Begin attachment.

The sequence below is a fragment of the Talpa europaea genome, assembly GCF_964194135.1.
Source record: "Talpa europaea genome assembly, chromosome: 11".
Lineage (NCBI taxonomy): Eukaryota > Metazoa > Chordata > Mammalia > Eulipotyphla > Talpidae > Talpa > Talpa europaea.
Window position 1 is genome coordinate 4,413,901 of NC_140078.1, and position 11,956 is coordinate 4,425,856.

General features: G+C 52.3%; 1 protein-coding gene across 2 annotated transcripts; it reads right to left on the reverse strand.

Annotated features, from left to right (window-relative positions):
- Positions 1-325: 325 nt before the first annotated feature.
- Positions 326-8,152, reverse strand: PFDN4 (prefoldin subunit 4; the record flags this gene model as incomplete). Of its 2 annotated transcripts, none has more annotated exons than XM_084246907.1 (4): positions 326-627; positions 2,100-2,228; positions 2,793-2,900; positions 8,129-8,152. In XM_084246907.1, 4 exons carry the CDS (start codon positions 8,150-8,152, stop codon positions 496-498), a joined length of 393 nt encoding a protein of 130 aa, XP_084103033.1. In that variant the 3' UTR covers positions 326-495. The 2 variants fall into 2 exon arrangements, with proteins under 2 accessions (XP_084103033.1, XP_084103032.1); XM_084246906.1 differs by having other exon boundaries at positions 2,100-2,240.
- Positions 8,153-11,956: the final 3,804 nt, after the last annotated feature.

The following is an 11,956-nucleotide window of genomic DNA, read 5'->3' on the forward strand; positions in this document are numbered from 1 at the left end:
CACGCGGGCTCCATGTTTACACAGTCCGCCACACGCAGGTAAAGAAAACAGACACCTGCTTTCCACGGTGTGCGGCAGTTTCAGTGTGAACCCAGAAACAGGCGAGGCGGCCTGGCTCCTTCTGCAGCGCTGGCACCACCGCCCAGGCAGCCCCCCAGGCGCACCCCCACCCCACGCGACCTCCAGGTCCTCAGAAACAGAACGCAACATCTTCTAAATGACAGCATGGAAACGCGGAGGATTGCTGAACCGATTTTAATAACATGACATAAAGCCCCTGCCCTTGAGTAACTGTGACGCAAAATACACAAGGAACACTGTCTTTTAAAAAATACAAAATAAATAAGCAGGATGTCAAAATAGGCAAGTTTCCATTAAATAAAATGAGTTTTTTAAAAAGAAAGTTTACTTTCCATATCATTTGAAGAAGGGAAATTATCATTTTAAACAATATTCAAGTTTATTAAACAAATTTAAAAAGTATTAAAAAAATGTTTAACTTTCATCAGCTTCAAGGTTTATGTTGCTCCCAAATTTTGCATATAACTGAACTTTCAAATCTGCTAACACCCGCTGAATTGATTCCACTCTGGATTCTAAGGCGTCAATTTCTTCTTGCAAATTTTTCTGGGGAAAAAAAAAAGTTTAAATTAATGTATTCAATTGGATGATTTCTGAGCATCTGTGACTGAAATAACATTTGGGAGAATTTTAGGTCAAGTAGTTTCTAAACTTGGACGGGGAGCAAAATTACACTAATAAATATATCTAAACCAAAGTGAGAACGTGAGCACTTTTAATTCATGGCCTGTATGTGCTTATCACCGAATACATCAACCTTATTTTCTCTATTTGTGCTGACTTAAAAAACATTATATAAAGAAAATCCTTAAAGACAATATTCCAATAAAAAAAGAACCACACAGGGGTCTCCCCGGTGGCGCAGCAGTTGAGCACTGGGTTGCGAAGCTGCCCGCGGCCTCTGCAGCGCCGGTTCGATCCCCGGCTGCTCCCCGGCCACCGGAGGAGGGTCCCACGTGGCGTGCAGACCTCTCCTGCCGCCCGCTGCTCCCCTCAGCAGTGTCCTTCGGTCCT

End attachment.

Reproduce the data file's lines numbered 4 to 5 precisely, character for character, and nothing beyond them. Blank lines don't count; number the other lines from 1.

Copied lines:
Window position 1 is genome coordinate 4,413,901 of NC_140078.1, and position 11,956 is coordinate 4,425,856.

General features: G+C 52.3%; 1 protein-coding gene across 2 annotated transcripts; it reads right to left on the reverse strand.